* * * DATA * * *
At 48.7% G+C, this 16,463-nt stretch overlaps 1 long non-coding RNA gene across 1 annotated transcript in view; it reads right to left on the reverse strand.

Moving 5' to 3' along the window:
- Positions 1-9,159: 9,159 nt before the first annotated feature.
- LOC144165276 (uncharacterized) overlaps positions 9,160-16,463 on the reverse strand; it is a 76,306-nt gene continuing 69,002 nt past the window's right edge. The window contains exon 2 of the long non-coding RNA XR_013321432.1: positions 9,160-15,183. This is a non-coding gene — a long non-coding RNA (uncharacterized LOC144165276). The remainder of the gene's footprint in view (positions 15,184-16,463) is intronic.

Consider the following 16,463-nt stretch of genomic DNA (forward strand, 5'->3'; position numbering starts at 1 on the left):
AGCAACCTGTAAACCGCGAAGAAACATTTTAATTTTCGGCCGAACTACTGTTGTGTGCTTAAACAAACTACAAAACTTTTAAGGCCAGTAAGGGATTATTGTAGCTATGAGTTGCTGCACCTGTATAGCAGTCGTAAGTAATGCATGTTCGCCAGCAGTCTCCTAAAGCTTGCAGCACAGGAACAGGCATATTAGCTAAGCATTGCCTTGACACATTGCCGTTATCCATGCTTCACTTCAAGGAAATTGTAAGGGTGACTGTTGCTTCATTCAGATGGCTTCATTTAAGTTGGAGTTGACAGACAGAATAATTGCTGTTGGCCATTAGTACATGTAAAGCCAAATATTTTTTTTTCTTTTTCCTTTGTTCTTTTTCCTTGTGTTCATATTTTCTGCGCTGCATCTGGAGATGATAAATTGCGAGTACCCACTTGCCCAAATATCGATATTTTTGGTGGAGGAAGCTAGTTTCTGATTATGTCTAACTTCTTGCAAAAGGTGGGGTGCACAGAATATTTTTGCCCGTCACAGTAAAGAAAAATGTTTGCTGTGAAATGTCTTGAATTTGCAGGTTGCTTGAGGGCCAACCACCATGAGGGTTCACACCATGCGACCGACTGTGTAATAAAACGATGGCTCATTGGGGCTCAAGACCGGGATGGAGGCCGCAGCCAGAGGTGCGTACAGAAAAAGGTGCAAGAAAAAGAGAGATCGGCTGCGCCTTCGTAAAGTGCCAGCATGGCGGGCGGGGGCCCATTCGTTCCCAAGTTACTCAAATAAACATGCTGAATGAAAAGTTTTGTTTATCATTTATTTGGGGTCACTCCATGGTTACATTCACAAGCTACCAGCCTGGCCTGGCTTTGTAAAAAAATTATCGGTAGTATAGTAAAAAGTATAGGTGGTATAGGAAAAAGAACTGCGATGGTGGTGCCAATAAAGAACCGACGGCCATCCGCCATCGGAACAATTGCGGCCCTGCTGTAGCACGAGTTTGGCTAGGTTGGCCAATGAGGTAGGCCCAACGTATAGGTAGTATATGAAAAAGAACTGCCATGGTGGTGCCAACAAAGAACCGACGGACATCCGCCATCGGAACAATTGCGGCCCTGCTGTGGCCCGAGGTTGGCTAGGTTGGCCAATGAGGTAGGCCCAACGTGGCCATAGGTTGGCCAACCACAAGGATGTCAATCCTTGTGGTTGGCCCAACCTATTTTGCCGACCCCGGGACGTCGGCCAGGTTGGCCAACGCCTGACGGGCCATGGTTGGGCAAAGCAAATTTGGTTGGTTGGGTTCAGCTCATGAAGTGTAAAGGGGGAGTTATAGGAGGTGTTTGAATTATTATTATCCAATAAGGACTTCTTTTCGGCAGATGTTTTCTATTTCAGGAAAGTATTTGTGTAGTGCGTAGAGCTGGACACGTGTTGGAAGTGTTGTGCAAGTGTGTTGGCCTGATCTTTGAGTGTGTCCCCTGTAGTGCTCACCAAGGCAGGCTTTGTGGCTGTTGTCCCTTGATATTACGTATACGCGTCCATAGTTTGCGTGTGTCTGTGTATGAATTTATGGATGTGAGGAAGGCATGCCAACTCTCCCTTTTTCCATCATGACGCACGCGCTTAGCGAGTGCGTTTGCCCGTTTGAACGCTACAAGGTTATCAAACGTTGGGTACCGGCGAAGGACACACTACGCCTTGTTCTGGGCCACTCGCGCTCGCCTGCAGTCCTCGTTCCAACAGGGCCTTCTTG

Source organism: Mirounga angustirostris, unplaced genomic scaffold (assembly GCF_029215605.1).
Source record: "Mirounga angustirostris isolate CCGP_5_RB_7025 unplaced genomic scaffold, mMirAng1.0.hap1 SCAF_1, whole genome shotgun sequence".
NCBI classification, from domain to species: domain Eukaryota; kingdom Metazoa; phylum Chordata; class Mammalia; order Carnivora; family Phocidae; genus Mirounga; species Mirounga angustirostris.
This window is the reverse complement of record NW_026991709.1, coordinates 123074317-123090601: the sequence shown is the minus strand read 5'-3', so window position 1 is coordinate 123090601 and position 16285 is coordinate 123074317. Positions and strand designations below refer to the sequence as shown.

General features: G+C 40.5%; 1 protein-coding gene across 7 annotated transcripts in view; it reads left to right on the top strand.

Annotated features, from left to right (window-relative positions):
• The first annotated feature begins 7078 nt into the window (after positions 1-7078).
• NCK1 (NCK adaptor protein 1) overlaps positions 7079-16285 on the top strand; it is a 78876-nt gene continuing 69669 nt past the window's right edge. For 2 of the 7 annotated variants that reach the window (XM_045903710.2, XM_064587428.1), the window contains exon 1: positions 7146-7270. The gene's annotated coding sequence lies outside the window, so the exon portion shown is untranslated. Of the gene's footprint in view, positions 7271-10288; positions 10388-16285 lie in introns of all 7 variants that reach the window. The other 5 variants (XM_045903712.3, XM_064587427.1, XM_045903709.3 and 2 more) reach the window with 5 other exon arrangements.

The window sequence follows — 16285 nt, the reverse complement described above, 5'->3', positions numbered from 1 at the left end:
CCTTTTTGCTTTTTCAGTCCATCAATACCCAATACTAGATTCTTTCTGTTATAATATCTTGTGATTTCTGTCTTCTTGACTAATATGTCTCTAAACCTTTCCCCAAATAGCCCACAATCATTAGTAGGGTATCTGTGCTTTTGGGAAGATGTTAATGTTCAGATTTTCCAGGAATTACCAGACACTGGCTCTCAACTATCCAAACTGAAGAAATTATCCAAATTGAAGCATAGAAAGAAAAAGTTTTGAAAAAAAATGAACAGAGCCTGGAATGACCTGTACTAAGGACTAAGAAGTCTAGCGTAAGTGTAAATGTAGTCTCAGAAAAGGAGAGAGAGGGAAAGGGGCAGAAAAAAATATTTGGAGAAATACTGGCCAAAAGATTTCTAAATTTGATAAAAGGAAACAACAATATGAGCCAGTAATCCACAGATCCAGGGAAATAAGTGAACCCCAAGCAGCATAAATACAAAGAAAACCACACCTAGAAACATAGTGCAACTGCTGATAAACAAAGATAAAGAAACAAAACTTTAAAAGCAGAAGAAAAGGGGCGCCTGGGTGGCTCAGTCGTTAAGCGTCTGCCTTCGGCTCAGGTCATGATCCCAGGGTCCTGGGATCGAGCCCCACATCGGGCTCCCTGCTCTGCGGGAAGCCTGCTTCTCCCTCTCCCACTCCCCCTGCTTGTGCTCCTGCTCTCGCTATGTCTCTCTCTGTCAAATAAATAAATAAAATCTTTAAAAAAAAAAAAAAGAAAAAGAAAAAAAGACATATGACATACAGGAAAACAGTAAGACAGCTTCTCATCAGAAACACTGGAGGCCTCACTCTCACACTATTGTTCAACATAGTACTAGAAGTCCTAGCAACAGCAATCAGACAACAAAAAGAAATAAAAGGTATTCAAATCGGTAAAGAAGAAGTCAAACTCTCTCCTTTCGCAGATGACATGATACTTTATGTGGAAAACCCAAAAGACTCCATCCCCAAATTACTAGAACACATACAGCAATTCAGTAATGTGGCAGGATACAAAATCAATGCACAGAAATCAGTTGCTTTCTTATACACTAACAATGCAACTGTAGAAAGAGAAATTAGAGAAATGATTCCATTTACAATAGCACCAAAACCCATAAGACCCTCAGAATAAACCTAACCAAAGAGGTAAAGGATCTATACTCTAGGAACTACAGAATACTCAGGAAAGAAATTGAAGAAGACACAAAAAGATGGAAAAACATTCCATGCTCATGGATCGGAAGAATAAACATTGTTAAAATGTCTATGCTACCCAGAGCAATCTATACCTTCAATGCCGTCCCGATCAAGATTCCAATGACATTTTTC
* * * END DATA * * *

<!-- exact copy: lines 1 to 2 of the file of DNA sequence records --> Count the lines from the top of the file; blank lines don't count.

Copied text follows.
At 48.7% G+C, this 16,463-nt stretch overlaps 1 long non-coding RNA gene across 1 annotated transcript in view; it reads right to left on the reverse strand.

Moving 5' to 3' along the window: